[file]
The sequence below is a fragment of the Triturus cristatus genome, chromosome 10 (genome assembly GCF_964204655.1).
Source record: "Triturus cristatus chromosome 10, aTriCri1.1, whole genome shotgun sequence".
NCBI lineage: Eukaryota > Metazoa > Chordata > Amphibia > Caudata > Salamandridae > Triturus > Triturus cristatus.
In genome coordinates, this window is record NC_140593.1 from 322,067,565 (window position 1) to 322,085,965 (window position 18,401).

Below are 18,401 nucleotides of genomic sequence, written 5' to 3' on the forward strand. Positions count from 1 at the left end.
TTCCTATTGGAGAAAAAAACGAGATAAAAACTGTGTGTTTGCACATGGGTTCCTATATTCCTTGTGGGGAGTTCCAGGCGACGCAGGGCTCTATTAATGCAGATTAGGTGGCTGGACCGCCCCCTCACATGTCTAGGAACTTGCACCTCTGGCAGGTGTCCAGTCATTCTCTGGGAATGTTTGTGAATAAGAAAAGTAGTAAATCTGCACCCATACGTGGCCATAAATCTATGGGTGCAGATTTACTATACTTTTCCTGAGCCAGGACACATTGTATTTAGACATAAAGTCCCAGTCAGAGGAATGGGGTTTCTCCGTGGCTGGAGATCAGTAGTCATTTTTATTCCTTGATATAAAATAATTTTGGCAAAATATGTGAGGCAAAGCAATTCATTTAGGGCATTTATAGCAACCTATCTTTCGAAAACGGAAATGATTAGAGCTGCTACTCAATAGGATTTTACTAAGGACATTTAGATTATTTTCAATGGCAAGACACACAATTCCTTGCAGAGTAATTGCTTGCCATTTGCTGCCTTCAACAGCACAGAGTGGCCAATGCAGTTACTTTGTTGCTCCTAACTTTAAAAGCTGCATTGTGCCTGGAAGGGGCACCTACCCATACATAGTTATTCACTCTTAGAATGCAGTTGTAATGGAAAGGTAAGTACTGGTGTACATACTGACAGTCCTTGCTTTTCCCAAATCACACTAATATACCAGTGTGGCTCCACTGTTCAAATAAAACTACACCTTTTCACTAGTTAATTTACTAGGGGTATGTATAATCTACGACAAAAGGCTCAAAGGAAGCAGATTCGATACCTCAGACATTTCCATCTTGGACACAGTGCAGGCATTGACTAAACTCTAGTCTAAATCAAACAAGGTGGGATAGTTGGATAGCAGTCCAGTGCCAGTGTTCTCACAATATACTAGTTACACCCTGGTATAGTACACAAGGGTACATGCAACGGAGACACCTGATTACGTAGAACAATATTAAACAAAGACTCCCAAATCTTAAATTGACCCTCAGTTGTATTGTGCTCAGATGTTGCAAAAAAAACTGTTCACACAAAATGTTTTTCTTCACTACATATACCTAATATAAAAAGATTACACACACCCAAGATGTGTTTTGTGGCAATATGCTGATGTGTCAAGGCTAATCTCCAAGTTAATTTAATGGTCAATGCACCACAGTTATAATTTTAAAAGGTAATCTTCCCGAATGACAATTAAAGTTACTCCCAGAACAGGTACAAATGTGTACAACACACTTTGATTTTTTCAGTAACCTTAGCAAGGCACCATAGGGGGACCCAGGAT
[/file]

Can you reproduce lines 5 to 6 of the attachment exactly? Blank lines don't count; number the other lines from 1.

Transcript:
Below are 18,401 nucleotides of genomic sequence, written 5' to 3' on the forward strand. Positions count from 1 at the left end.
TTCCTATTGGAGAAAAAAACGAGATAAAAACTGTGTGTTTGCACATGGGTTCCTATATTCCTTGTGGGGAGTTCCAGGCGACGCAGGGCTCTATTAATGCAGATTAGGTGGCTGGACCGCCCCCTCACATGTCTAGGAACTTGCACCTCTGGCAGGTGTCCAGTCATTCTCTGGGAATGTTTGTGAATAAGAAAAGTAGTAAATCTGCACCCATACGTGGCCATAAATCTATGGGTGCAGATTTACTATACTTTTCCTGAGCCAGGACACATTGTATTTAGACATAAAGTCCCAGTCAGAGGAATGGGGTTTCTCCGTGGCTGGAGATCAGTAGTCATTTTTATTCCTTGATATAAAATAATTTTGGCAAAATATGTGAGGCAAAGCAATTCATTTAGGGCATTTATAGCAACCTATCTTTCGAAAACGGAAATGATTAGAGCTGCTACTCAATAGGATTTTACTAAGGACATTTAGATTATTTTCAATGGCAAGACACACAATTCCTTGCAGAGTAATTGCTTGCCATTTGCTGCCTTCAACAGCACAGAGTGGCCAATGCAGTTACTTTGTTGCTCCTAACTTTAAAAGCTGCATTGTGCCTGGAAGGGGCACCTACCCATACATAGTTATTCACTCTTAGAATGCAGTTGTAATGGAAAGGTAAGTACTGGTGTACATACTGACAGTCCTTGCTTTTCCCAAATCACACTAATATACCAGTGTGGCTCCACTGTTCAAATAAAACTACACCTTTTCACTAGTTAATTTACTAGGGGTATGTATAATCTACGACAAAAGGCTCAAAGGAAGCAGATTCGATACCTCAGACATTTCCATCTTGGACACAGTGCAGGCATTGACTAAACTCTAGTCTAAATCAAACAAGGTGGGATAGTTGGATAGCAGTCCAGTGCCAGTGTTCTCACAATATACTAGTTACACCCTGGTATAGTACACAAGGGTACATGCAACGGAGACACCTGATTACGTAGAACAATATTAAACAAAGACTCCCAAATCTTAAATTGACCCTCAGTTGTATTGTGCTCAGATGTTGCAAAAAAAACTGTTCACACAAAATGTTTTTCTTCACTACATATACCTAATATAAAAAGATTACACACACCCAAGATGTGTTTTGTGGCAATATGCTGATGTGTCAAGGCTAATCTCCAAGTTAATTTAATGGTCAATGCACCACAGTTATAATTTTAAAAGGTAATCTTCCCGAATGACAATTAAAGTTACTCCCAGAACAGGTACAAATGTGTACAACACACTTTGATTTTTTCAGTAACCTTAGCAAGGCACCATAGGGGGACCCAGGAT